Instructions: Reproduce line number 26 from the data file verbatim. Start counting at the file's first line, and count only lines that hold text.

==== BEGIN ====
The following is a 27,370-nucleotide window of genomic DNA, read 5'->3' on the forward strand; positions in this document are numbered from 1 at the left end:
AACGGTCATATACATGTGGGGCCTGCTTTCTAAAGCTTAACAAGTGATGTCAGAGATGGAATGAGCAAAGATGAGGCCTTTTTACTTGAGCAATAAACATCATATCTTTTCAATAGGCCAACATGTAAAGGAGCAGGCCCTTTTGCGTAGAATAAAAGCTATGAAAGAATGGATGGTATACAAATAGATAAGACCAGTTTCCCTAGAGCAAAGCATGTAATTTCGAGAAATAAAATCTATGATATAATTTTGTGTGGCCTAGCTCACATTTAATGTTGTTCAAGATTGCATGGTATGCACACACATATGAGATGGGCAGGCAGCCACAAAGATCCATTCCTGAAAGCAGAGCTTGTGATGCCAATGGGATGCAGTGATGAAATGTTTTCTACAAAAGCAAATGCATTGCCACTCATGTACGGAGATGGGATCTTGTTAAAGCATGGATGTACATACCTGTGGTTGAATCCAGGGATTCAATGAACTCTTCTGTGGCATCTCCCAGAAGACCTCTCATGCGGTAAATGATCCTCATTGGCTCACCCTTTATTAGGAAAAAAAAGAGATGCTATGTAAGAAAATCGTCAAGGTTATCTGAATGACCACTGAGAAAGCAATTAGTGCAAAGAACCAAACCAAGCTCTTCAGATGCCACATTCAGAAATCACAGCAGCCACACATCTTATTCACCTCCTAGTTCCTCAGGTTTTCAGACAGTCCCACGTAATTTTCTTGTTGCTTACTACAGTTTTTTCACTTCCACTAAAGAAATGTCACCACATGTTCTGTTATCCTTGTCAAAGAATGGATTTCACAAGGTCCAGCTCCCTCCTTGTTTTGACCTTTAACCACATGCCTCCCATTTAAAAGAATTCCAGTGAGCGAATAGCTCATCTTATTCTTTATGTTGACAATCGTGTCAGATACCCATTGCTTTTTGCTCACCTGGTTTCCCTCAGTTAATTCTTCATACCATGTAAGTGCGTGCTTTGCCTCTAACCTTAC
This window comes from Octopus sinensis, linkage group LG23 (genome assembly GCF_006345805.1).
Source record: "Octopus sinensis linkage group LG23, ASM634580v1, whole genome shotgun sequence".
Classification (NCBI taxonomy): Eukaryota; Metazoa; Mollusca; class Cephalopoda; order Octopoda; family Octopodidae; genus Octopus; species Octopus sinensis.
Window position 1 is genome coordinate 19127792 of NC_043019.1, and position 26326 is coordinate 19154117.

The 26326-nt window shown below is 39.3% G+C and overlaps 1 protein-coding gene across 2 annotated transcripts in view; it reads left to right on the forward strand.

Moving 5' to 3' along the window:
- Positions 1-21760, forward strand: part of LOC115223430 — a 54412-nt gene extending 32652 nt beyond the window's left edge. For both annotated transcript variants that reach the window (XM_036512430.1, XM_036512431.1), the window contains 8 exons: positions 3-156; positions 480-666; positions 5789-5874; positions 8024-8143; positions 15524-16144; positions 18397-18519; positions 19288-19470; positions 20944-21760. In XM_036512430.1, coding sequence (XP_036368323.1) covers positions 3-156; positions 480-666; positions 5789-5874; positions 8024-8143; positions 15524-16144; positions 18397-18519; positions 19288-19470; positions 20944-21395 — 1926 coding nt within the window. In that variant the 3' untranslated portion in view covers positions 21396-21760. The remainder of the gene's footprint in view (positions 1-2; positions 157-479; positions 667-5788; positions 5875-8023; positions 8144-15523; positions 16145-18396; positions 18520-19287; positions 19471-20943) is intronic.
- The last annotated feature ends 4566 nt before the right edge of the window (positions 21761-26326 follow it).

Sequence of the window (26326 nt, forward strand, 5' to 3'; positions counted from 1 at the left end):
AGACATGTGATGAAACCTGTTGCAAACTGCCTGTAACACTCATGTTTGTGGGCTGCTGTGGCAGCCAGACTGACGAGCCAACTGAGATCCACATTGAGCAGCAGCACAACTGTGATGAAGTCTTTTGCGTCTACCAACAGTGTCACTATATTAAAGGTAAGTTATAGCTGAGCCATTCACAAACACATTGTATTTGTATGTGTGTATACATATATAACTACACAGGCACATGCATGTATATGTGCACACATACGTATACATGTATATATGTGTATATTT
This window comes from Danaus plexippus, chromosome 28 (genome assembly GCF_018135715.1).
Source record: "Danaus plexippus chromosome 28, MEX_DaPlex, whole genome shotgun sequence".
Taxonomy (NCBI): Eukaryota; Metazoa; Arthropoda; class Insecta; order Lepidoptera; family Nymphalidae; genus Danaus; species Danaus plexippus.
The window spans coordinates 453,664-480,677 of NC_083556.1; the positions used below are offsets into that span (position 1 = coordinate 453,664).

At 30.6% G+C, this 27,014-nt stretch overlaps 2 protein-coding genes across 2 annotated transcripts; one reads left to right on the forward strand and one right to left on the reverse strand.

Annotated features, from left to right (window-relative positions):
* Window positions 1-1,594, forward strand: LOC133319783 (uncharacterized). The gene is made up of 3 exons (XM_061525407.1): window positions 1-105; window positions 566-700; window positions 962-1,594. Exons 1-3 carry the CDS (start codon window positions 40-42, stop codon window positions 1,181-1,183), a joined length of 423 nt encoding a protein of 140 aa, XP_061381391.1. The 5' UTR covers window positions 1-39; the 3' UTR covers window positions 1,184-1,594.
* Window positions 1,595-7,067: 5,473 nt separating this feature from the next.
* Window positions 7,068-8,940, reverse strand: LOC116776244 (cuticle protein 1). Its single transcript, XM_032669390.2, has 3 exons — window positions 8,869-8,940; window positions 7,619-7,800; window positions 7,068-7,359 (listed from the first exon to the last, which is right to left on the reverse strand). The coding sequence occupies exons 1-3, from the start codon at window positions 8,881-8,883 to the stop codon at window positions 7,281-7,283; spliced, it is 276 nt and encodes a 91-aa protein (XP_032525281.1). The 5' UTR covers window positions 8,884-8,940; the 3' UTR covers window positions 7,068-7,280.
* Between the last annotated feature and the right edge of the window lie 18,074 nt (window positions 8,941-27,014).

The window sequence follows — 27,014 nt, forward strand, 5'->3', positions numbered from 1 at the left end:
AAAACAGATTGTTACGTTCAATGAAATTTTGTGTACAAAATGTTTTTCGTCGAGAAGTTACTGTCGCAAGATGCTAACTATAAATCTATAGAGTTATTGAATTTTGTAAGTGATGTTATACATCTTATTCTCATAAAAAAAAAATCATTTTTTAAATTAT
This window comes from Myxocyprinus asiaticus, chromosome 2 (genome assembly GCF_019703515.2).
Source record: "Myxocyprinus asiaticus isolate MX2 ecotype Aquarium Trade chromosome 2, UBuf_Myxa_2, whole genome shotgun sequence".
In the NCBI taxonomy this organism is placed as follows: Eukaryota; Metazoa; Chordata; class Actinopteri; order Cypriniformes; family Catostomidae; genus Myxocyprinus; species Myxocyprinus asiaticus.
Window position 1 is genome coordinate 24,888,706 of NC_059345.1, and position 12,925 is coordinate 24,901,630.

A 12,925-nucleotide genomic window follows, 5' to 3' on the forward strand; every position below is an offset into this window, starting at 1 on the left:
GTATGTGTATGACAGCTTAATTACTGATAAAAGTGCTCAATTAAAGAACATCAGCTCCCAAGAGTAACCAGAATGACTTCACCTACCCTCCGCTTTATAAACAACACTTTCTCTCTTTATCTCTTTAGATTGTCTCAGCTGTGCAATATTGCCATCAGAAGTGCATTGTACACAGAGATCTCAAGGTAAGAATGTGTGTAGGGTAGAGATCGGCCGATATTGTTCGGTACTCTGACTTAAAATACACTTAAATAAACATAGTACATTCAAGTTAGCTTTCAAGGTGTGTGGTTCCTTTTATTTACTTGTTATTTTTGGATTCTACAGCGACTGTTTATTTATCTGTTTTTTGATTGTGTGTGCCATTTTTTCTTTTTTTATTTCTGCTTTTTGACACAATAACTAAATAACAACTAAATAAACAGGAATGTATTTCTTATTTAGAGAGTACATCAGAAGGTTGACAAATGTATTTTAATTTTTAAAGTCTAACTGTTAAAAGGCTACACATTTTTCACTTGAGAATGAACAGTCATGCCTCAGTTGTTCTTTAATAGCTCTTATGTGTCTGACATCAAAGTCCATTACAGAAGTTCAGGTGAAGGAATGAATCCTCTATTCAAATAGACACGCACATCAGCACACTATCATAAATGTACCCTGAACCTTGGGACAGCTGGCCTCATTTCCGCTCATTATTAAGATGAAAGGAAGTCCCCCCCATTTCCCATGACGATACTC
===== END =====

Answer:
Source record: "Myxocyprinus asiaticus isolate MX2 ecotype Aquarium Trade chromosome 2, UBuf_Myxa_2, whole genome shotgun sequence".